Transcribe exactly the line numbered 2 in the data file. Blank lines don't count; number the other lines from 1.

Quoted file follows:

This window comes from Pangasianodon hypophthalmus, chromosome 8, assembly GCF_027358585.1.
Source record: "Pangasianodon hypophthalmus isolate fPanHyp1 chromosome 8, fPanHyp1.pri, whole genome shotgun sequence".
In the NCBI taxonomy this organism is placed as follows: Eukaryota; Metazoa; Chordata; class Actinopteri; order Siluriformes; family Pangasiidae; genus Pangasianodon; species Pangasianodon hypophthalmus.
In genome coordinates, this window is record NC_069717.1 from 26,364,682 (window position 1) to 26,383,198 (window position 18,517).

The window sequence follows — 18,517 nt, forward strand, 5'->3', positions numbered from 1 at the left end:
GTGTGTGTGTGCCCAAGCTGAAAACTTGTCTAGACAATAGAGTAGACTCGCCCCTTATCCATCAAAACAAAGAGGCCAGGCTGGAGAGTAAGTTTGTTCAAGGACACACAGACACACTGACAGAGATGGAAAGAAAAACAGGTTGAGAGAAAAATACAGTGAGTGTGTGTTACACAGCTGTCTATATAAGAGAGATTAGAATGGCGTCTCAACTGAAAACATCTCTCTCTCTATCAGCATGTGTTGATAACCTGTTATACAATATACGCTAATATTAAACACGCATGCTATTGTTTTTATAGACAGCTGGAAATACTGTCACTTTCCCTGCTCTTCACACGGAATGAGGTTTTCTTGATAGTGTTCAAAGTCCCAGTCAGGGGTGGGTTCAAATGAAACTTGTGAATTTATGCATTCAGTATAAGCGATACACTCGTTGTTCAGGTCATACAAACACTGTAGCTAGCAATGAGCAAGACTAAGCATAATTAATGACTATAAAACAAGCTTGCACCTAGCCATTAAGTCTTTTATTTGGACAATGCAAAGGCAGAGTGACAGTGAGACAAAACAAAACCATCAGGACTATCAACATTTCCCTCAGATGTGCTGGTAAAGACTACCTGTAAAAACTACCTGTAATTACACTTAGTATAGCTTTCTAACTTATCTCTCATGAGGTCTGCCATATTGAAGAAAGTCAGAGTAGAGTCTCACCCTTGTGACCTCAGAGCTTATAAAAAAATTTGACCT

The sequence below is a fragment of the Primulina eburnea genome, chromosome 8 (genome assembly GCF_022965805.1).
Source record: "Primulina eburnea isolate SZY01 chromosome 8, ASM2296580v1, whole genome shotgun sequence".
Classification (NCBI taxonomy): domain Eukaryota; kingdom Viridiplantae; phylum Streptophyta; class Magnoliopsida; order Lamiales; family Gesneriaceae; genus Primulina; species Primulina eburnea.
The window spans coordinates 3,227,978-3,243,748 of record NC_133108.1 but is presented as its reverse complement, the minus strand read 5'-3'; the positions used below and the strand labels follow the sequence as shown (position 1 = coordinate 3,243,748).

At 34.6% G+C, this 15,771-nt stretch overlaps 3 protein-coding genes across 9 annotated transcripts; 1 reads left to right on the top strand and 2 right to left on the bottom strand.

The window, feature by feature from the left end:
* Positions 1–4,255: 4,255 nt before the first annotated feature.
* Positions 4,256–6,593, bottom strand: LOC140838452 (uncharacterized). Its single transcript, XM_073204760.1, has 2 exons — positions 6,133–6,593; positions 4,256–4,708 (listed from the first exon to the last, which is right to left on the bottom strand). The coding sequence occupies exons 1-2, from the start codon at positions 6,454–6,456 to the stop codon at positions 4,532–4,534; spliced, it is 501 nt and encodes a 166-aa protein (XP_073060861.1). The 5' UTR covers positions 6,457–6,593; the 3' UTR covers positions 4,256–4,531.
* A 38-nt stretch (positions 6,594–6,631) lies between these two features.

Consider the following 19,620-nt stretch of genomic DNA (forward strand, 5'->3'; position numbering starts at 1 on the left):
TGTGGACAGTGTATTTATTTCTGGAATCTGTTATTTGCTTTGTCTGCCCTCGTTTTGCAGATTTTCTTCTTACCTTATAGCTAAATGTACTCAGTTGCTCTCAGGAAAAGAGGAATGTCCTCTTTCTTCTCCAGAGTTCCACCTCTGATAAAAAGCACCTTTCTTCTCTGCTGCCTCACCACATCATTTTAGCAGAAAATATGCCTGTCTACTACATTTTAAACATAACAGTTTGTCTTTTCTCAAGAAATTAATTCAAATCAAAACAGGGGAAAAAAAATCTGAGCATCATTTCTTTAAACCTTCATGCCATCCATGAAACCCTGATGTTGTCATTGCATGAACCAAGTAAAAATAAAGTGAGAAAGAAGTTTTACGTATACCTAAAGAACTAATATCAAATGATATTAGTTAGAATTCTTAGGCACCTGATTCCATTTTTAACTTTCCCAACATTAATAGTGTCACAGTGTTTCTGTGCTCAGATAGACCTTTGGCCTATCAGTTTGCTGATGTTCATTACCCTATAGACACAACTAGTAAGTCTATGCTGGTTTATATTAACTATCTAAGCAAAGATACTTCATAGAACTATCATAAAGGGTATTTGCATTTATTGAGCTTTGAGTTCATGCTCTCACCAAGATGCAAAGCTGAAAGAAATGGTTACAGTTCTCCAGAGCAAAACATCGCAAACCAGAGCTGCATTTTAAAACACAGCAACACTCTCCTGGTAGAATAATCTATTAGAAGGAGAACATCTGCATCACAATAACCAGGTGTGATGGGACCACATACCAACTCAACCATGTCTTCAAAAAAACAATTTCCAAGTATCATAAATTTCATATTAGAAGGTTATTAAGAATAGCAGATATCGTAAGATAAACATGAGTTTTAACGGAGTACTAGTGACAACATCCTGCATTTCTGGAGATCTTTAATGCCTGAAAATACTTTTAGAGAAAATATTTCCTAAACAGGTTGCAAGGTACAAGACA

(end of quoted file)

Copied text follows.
Source record: "Pangasianodon hypophthalmus isolate fPanHyp1 chromosome 8, fPanHyp1.pri, whole genome shotgun sequence".